Frank and Teri at Ramon's  Tailor, San Francisco

Frank and Teri at Ramon’s Tailor, San Francisco


Interview by Nikki Greene


Ramon’s Tailor is an unexpected surprise in the heart of the Tenderloin. More unconventional than your typical four white-walled gallery, Ramon’s Tailor is small and funky. The space offers emerging artists a chance to experiment with new ideas and create work in an atypical setting. The work showcased is contextual and often site-specific inspired work. For instance, the past artist-in-residence Radka Pulliam, occupied a desk at the window facing Jones Street and made an embroidered “drawing” every day while at Ramon’s Tailor. Similarly, local artist Iris Alden used that same window for a series of witty and clever daily “fortunes” that were posted for all passersby to see.


I recently sat down to meet with Frank and Teri, the couple behind Ramon’s Tailor, to talk about their space, the neighborhood and why their bathroom is plastered with leaves. The two are incredibly warm and hospitable, which lends for a perfectly approachable creative experience. Perfect for creating a welcoming space for friends, neighbors and art admirers just stopping by.



The Father Ship by artist Kathleen Clasen in the Ramon's Tailor window.  Courtesy of the gallery

The Father Ship by artist Kathleen Clasen in the Ramon’s Tailor window. Courtesy of the gallery


So tell us, how did Ramon’s Tailor come about? What was your inspiration behind Ramon’s Tailor and how has it evolved to become what it is today?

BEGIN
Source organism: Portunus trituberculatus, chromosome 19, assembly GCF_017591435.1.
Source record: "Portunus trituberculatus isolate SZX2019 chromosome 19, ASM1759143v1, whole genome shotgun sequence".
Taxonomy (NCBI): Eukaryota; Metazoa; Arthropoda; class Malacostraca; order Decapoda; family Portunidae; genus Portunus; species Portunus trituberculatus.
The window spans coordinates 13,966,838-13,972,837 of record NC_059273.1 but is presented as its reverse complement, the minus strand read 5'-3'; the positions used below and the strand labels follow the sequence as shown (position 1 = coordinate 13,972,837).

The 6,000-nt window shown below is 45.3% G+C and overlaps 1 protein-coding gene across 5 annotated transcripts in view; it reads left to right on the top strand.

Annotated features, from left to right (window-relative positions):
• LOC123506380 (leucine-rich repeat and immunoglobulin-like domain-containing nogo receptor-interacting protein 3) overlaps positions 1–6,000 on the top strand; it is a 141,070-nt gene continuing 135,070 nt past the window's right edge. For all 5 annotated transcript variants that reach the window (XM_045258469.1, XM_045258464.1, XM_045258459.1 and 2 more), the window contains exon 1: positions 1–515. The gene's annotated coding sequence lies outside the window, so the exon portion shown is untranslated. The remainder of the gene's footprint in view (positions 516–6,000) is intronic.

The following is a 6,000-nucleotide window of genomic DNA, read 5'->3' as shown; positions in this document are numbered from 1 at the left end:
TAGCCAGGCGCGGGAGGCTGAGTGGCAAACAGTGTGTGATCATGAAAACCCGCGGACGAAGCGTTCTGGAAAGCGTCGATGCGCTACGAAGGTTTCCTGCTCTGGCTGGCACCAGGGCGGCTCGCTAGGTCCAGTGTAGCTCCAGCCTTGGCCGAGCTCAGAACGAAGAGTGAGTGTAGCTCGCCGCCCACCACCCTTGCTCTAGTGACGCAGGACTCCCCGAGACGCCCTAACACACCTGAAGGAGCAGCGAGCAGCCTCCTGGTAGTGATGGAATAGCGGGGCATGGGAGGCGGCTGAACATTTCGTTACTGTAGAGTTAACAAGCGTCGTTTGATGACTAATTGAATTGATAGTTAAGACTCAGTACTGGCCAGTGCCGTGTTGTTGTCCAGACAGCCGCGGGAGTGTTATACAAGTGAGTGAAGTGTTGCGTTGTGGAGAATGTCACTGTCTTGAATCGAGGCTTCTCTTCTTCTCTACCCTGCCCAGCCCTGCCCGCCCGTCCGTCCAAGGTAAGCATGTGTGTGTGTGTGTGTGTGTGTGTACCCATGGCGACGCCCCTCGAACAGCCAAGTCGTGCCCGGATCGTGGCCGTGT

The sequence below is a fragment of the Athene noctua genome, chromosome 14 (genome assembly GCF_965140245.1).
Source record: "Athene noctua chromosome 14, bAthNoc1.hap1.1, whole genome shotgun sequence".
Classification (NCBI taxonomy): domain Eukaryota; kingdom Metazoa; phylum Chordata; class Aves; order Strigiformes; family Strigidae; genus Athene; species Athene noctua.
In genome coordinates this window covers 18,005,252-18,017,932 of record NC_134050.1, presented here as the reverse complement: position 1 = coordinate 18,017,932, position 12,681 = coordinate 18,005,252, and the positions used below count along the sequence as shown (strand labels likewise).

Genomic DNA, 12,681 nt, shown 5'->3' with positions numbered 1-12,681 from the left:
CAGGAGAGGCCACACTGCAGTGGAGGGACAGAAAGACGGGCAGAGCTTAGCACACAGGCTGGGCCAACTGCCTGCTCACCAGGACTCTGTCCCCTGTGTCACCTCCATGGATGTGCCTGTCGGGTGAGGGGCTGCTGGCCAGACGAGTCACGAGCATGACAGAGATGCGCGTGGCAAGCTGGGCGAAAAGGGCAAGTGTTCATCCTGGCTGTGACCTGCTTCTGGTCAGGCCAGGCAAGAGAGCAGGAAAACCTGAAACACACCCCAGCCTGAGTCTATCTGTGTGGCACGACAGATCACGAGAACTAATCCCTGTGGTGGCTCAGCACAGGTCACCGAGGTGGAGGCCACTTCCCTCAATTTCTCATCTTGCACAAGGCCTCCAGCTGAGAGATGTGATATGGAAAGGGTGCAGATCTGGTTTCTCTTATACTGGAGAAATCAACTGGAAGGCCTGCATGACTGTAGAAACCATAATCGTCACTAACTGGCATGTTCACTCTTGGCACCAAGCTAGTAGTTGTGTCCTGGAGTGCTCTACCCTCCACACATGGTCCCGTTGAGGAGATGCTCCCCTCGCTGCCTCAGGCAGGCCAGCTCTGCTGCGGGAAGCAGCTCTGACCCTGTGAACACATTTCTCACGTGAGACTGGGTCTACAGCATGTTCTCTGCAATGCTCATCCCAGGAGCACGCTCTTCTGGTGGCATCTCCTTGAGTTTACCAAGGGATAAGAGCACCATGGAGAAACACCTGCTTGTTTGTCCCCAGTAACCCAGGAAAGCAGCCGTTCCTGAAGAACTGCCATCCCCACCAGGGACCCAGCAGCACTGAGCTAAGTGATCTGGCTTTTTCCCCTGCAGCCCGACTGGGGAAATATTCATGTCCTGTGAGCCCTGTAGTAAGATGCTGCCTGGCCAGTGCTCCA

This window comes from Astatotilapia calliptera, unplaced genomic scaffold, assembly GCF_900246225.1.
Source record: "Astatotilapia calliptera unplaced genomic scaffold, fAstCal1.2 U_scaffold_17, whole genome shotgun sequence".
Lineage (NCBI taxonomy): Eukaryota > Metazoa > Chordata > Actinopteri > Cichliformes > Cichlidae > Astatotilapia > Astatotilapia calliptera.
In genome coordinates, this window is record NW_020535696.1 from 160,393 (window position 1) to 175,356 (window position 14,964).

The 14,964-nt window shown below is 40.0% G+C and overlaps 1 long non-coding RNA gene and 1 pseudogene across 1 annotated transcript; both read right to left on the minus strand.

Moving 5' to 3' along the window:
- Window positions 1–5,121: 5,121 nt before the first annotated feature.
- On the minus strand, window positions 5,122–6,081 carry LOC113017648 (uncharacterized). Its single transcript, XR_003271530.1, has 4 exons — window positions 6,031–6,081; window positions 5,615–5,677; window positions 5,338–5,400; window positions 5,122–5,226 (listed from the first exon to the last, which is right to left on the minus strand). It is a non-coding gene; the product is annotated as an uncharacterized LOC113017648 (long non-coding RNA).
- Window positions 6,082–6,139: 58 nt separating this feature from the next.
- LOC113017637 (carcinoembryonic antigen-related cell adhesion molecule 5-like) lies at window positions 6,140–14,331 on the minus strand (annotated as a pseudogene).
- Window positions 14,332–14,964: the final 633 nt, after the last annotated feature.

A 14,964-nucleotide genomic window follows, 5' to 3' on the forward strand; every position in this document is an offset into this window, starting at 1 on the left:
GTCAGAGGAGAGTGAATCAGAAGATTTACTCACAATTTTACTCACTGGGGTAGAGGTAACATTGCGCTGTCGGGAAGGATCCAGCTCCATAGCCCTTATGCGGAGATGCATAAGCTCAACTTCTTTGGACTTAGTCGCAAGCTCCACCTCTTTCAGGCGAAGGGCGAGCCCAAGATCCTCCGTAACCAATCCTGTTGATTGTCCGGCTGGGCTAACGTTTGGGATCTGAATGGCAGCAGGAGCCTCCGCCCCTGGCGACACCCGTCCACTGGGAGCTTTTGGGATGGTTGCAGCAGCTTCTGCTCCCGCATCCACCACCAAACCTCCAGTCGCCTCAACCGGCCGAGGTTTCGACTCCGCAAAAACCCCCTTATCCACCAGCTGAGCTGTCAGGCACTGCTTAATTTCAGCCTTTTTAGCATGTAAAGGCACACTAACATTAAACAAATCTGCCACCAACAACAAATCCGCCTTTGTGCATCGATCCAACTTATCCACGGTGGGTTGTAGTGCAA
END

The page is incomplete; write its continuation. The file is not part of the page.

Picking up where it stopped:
Ramon’s Tailor was definitely inspired by the many collaborative experiences I had at CCA, where Teri and I both studied applied arts. At that time, the school was designed so that the disciplines could easily interact. I was in the architecture program and was ten feet away from graphic designers, industrial designers, furniture makers and fashion designers. These people not only became influences on the work I was creating, but were also partners on projects. This collaboration was most fulfilling to me — it was what drew me to studying architecture at an art school. In thinking about opening a creative space, I knew that multi-disciplinary collaboration would play a strong role in our programs.


We were hunting for spaces two years ago while the Stein show was up at the SFMOMA. The Steins were great appreciators of art and I was inspired by the salons they held, where artists, writers, musicians all got together to show and share ideas. These salons became more relevant when we found our current space — the physical layout of which is not like a traditional gallery, but much more intimate and subterranean. We allowed our programming ideas to be informed by the space and that was the genesis of Ramon’s Tailor as an artist salon. The intention is to provide a public venue for artists to experiment, showcase and talk about their work. We also create the opportunities for casual interactions between the artist and other creative people and art-appreciators.



The back room with artwork by Rebecca Reilly.  Courtesy of the gallery.

The back room with artwork by Rebecca Reilly. Courtesy of the gallery.


Well, you definitely succeeded in creating an intimate environment where artists can play with the quirky layout. What kind of art or artist are you most drawn to?


I feel like we are less drawn to specific mediums or artists, and are more drawn in by concept, process and craft. At Ramon’s Tailor, we embrace these ideals in different ways. Conceptually, we like when installations relate to our surrounding neighborhood or to the space itself.


For us process is what tells the interesting story behind the work and when revealed is ultimately the most compelling part of a piece. In addition to encouraging artists to experiment, we place a high emphasis on process over highly polished body of work.